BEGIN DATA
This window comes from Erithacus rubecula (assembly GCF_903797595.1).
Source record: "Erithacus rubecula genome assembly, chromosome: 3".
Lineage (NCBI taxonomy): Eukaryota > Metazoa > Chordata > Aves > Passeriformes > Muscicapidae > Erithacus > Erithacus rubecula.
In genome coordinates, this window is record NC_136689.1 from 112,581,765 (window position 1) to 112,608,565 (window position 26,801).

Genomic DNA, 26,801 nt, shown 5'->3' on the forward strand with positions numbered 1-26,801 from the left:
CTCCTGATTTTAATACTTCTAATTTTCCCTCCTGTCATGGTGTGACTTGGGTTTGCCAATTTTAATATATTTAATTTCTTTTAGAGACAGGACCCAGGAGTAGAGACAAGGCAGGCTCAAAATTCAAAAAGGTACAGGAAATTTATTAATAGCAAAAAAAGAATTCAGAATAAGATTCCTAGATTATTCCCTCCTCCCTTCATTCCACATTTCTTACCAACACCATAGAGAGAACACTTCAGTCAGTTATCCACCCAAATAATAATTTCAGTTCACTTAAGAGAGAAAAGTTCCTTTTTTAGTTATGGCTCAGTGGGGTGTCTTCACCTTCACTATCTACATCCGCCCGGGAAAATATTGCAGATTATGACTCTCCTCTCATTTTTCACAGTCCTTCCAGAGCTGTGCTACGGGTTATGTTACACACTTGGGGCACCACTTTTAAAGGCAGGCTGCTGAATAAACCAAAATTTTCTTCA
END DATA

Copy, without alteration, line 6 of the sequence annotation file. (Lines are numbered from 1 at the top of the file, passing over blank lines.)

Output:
CTCCTGATTTTAATACTTCTAATTTTCCCTCCTGTCATGGTGTGACTTGGGTTTGCCAATTTTAATATATTTAATTTCTTTTAGAGACAGGACCCAGGAGTAGAGACAAGGCAGGCTCAAAATTCAAAAAGGTACAGGAAATTTATTAATAGCAAAAAAAGAATTCAGAATAAGATTCCTAGATTATTCCCTCCTCCCTTCATTCCACATTTCTTACCAACACCATAGAGAGAACACTTCAGTCAGTTATCCACCCAAATAATAATTTCAGTTCACTTAAGAGAGAAAAGTTCCTTTTTTAGTTATGGCTCAGTGGGGTGTCTTCACCTTCACTATCTACATCCGCCCGGGAAAATATTGCAGATTATGACTCTCCTCTCATTTTTCACAGTCCTTCCAGAGCTGTGCTACGGGTTATGTTACACACTTGGGGCACCACTTTTAAAGGCAGGCTGCTGAATAAACCAAAATTTTCTTCA